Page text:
How do we quickly populate a database table with arbitrary LOB data? This question often comes up when we need to generate some data for performance testing or tuning. We can, of course, write a little utility in our favourite programming language, such as Java or Perl.
The Java approach can be found in DB2 documentation, for example, here. It shows a stored procedure, but we can see how this idea can be used in a standalone application as well. All we need to do now is write the code, compile it hoping there are no errors (as if!), and wait while a few hundred thousand of LOBs get inserted over a JDBC connection. Fun!
But is there a quicker way? How about three simple Bash commands? Read More
A vulnerability has been found in the Tivoli Monitoring Agent (ITMA) that ships with DB2 9.5 and 9.7. It allows a local user to run arbitrary code with elevated (root) privileges.
If you are using ITMA, take a note of how to apply the workaround: http://www.ibm.com/support/docview.wss?uid=swg21576372&myns=swgimgmt&mynp=OCSSEPGG&mync=E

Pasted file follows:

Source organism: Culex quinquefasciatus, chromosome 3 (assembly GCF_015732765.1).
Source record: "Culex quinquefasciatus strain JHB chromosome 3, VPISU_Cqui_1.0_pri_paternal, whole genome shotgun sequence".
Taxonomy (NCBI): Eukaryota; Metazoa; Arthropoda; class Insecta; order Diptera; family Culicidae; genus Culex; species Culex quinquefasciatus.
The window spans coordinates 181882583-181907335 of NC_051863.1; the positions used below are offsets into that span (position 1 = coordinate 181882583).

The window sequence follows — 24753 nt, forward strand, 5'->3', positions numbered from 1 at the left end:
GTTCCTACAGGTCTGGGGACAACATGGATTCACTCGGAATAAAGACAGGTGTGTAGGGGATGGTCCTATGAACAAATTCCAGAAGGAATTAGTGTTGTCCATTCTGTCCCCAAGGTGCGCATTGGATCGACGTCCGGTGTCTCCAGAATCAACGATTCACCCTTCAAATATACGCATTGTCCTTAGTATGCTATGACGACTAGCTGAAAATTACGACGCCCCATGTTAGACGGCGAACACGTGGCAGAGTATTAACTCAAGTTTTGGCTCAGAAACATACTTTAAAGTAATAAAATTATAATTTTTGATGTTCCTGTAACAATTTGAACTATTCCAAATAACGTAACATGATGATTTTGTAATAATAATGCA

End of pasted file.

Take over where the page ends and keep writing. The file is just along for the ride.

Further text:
Apparently, the Response File Generator utility, db2rspgn, is also affected: http://osvdb.org/show/osvdb/76456
New DB2 fixpaks have just come out: DB2 9.1.10; DB2 9.5.7; DB2 9.7.4
Get them from here: https://www-304.ibm.com/support/docview.wss?uid=swg27007053
Determine group of a directory (current directory in this case)
perl -e 'print getgrgid((stat($ARGV))) . "\n";' $PWD
I’m not sure why I needed that, but I did need it once.
Just in case I ever forget how I did it… I was trying to download some 40 page PDF brochure from a government web site – I wanted to print it out and read it off-line. However, it was cleverly split into 20 different PDFs – no doubt for convenience. Instead of spending 20 minutes clicking on those various links and printing 20 document fragments, I chose to spend twice that time trying to automate the process. And here it is, in all its glory:
curl -s "http://www.datori.org" \
| perl -n -e 'chomp;s/.*?(?:(?i)href)="([^"]+)".*?(?:$|(?=(?i)href))/$1\n/xg and print'
The “thing” downloads the specified page and extracts all linked URLs from it, as indicated by the “href” tags. You’ve got to appreciate the enormity of perl…